Confined, workers flee: unprecedented rebellion in an iPhone factory in China

Sylvie Claire / November 23, 2022

Let's defend our rights!": employee protests broke out Wednesday in China in the world's largest iPhone factory, owned by Taiwanese subcontractor Foxconn, according to images posted on social networks Twitter and Weibo. The factory is located in Zhengzhou, capital of Henan province (center). It is a huge industrial site that usually employs some 200,000 people, most of whom reside on site in dormitories.
 
China is relentlessly pursuing a zero Covid health policy, which involves strict confinements, quarantines for those who test positive and almost daily PCR tests, causing growing discontent among the population. Some people, such as students and workers, may be confined to campuses or production sites for many weeks at a time, with no opportunity to move around freely.
 
Images of the protests, which AFP was unable to verify, show a crowd of workers marching down a street. Some are facing people in white full-body protective suits and riot police. In other footage, hundreds of people in the white suits can be seen standing on a road near what appear to be factory dormitories. The person filming from an adjacent building says, "It's happening again. It's been going on since last night until this morning. »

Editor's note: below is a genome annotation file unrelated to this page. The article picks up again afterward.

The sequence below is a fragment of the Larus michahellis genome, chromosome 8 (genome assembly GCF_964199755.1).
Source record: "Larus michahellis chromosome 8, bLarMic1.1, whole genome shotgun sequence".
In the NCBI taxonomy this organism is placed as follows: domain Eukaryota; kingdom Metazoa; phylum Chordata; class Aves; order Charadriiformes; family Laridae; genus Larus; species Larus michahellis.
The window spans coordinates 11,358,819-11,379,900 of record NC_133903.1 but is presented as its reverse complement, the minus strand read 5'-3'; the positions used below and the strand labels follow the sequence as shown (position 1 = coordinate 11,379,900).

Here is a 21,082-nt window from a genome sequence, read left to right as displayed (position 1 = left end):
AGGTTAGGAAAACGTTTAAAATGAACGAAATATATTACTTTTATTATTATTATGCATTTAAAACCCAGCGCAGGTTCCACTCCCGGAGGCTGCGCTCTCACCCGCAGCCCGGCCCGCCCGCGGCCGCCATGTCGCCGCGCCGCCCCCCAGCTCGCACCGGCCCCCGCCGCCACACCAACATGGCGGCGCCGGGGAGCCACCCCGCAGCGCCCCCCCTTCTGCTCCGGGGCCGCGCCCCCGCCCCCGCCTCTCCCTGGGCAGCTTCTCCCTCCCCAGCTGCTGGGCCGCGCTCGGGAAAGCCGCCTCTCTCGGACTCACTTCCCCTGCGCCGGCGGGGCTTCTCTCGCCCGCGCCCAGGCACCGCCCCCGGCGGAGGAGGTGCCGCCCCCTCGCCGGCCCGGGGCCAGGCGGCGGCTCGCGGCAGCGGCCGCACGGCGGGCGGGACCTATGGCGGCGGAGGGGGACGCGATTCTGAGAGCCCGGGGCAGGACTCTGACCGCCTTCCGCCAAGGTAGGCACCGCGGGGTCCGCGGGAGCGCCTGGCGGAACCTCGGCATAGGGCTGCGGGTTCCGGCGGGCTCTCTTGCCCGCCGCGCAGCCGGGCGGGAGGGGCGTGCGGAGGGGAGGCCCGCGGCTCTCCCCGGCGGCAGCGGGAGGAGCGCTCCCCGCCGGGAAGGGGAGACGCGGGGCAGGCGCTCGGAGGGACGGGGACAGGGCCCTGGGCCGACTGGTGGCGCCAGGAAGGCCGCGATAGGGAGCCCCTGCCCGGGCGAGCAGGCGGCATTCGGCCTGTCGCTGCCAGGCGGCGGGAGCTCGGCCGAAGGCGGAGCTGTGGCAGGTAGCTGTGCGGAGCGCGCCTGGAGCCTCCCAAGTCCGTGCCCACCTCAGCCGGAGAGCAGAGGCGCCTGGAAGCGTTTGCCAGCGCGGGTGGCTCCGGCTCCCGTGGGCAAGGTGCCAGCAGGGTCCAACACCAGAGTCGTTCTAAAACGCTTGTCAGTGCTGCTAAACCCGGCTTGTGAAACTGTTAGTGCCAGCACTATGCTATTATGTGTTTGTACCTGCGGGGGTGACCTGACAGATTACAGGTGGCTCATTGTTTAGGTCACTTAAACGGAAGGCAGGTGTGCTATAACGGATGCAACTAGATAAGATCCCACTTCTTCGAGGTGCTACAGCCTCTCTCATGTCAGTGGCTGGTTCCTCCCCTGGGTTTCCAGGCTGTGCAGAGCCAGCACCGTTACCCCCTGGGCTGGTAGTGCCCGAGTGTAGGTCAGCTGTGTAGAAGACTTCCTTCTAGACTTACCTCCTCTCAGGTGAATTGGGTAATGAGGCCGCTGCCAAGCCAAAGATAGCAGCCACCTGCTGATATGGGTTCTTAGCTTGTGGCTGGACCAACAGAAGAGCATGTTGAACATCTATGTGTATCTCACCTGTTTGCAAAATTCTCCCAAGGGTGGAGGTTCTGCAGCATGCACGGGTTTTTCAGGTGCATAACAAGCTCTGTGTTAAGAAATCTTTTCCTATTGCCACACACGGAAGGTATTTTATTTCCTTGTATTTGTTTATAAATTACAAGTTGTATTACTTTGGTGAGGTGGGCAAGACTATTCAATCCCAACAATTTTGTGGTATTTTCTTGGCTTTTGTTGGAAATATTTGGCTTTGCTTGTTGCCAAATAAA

Another video clip apparently shows security guards kicking a person who appears to be a worker lying on a road.
And in a live video broadcast at night, dozens of workers shout "defend our rights!" in front of rows of police officers and a police vehicle with its lights on. Then the author of the video shouts "they charge!" and "tear gas canisters!".
 
A video clip of the same night demonstration, taken from a different angle, shows workers setting off fire extinguishers in the direction of police officers outside the camera's field. A daytime photo shows the charred remains of a gate, apparently burned during the night. The keyword #Foxconn riots seemed to be censored Wednesday afternoon on Chinese social networks, including Weibo. Some messages referring to the protests remained online, however.
 
Foxconn is a large group that assembles electronic products for many international brands. The Taiwanese company, Apple's main subcontractor, has been confronted in recent months with an increase in Covid-19 cases at its huge Zhengzhou site.
 
Foxconn had decided to confine the area, with the workers inside. But hundreds of panicked workers then fled on foot, some complaining about the chaos and disorganization.
  
To keep the plant afloat, the company offered large bonuses to remaining employees and tried to recruit new workers. The American giant Apple, whose flagship product is the iPhone, had admitted in early November that the site lockdown had "temporarily affected" the production of the factory, a blow before the holiday sales period.
 
Foxconn is China's largest private sector employer, with more than a million employees across the country in some 30 factories and research institutes. The Taiwanese group did not immediately respond to a request for comment from AFP.
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